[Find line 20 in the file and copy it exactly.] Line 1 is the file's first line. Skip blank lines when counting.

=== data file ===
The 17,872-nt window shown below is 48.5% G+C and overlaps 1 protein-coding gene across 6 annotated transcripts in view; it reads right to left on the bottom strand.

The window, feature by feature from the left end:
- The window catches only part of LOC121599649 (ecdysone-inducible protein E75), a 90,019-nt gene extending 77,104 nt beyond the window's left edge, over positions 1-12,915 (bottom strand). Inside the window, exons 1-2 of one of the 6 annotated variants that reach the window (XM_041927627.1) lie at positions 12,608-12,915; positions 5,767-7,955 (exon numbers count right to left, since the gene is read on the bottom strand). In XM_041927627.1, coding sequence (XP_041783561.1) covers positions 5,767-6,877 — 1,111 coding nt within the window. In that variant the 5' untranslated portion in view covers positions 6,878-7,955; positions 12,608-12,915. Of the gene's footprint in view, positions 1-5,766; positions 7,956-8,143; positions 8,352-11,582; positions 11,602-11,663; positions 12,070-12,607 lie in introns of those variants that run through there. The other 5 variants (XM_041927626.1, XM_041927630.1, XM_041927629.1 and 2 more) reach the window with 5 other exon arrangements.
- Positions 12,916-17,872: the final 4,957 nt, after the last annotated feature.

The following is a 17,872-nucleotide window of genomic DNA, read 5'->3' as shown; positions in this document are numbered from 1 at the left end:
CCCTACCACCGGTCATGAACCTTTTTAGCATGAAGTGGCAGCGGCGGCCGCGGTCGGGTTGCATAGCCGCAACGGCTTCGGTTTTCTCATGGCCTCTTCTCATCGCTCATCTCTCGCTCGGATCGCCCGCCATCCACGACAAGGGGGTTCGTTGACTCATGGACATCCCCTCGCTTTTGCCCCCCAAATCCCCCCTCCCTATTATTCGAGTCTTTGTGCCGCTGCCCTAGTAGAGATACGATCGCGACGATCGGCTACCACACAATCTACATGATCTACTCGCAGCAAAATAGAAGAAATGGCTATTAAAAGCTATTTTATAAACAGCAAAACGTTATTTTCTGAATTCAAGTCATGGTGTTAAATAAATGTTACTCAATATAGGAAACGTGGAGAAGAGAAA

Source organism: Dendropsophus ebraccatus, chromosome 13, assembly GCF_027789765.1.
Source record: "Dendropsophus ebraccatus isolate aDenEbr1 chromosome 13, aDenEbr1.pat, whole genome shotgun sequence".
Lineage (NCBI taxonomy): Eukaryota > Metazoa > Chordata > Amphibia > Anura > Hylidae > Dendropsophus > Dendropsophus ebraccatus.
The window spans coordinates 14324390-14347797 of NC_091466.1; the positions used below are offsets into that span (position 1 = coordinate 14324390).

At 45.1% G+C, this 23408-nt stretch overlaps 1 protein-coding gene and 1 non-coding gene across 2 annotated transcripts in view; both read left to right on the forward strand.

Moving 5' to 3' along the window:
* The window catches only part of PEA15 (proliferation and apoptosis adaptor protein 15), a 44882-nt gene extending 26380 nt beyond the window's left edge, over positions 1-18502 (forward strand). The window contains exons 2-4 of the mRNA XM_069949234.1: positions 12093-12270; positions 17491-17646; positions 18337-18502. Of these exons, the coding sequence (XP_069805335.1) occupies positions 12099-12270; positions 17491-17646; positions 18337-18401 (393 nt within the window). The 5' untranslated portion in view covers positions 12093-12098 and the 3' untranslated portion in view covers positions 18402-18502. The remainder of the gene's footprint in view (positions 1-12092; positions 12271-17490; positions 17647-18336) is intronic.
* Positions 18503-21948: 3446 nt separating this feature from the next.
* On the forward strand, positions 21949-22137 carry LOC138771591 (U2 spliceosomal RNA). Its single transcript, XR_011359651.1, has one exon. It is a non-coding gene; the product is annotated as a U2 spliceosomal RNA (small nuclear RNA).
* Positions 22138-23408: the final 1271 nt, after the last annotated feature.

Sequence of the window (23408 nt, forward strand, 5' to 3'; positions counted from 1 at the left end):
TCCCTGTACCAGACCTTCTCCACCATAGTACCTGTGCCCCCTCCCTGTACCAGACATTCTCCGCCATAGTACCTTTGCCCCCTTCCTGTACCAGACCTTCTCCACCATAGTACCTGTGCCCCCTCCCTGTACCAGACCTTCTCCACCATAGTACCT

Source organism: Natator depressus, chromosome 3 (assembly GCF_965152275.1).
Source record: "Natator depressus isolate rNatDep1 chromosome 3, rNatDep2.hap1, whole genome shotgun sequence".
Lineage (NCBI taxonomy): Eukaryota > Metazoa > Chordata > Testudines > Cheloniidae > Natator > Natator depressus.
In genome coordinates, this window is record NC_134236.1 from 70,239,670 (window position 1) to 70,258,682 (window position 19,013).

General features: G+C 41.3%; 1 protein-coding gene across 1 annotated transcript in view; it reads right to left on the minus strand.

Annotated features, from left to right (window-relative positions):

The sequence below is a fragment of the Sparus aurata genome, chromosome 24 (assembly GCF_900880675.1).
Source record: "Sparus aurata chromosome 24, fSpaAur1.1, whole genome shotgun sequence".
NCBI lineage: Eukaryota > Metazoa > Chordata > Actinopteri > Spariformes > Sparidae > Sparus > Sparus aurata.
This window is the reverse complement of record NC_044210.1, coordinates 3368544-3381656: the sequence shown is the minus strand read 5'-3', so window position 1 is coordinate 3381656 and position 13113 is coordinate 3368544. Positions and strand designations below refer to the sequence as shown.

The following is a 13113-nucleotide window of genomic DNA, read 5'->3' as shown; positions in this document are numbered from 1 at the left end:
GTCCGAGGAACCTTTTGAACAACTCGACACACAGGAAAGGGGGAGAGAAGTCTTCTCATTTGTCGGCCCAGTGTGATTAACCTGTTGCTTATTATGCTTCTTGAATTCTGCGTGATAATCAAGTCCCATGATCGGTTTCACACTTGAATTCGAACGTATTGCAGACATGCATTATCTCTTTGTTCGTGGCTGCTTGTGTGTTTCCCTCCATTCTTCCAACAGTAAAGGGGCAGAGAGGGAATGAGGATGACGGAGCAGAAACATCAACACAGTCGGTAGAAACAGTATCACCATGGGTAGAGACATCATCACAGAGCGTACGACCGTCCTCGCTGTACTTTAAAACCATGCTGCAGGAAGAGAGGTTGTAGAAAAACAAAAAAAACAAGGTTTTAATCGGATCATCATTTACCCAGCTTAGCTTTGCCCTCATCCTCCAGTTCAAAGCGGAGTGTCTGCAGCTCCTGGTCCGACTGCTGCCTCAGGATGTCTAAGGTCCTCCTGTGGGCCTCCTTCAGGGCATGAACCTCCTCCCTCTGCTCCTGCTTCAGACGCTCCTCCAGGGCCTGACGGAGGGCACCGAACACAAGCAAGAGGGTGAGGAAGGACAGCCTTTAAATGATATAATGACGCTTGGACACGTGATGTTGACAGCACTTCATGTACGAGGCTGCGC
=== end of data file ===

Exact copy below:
Source record: "Natator depressus isolate rNatDep1 chromosome 3, rNatDep2.hap1, whole genome shotgun sequence".